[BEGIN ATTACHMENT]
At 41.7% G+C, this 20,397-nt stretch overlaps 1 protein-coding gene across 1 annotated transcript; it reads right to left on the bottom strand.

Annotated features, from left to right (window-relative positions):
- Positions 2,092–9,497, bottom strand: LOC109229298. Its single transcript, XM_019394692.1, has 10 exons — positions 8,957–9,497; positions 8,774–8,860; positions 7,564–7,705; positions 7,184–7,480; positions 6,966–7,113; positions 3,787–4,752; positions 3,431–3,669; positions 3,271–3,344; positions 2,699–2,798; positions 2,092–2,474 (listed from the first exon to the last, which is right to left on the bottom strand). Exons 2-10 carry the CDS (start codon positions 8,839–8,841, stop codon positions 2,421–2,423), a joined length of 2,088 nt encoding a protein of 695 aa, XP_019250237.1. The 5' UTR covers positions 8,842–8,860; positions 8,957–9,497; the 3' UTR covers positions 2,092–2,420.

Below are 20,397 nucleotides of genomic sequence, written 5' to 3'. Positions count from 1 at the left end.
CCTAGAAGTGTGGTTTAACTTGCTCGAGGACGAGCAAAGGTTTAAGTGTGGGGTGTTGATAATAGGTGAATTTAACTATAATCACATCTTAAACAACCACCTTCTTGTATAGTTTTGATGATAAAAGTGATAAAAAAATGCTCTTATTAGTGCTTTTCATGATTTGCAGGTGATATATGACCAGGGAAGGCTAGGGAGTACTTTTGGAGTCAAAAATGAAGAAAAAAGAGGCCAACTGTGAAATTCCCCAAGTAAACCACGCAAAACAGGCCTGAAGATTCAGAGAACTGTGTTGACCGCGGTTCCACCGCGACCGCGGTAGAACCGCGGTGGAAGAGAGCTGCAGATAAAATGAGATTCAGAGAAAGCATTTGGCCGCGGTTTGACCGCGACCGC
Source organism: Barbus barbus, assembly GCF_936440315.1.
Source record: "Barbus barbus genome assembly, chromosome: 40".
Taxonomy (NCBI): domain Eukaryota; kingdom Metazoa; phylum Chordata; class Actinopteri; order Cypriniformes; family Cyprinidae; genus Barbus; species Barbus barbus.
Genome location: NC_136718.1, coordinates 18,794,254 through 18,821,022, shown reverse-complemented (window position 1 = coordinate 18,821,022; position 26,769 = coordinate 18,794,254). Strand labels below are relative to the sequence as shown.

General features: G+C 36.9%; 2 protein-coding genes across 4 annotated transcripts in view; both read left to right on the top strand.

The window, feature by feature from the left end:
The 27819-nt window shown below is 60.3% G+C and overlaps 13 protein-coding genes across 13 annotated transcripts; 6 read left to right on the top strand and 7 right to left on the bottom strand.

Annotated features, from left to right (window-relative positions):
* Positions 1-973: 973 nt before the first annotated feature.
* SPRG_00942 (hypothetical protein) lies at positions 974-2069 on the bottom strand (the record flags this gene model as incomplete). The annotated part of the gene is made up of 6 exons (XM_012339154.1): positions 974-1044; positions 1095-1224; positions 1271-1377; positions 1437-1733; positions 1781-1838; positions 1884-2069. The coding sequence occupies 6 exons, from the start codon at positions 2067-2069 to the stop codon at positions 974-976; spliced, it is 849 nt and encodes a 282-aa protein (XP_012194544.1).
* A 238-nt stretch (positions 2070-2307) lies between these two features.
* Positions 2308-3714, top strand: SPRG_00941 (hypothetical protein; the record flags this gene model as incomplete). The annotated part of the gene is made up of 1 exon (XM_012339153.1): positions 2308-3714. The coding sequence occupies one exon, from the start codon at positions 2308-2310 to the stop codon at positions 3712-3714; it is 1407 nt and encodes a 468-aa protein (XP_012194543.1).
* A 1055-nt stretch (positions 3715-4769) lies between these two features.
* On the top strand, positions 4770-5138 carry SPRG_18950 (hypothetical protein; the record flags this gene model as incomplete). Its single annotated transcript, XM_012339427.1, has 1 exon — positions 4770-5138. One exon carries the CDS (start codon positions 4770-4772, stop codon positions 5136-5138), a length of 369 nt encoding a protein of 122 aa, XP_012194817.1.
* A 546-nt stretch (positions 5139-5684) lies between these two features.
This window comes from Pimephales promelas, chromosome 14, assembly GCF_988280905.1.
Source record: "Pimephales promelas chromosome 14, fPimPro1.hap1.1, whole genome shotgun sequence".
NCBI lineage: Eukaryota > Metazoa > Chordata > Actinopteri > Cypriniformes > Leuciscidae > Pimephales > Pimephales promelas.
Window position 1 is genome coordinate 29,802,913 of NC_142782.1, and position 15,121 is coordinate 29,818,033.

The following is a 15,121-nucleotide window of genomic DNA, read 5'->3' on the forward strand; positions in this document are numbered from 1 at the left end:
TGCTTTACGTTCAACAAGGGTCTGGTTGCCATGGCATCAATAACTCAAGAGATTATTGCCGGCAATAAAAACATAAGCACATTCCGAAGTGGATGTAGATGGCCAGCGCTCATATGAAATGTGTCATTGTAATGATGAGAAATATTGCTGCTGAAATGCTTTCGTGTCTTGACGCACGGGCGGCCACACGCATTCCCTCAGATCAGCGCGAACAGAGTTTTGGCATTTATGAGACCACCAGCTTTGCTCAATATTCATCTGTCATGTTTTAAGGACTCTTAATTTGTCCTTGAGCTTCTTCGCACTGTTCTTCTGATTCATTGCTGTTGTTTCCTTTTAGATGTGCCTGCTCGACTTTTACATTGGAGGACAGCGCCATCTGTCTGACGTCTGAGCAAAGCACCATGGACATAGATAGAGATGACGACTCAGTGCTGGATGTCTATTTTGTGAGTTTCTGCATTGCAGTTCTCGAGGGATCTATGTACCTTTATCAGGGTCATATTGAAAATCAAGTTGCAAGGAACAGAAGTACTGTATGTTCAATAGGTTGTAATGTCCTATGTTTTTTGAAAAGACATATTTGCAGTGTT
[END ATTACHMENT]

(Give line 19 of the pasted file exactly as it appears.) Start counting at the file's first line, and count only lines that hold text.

* On the top strand, positions 4770-5138 carry SPRG_18950 (hypothetical protein; the record flags this gene model as incomplete). Its single annotated transcript, XM_012339427.1, has 1 exon — positions 4770-5138. One exon carries the CDS (start codon positions 4770-4772, stop codon positions 5136-5138), a length of 369 nt encoding a protein of 122 aa, XP_012194817.1.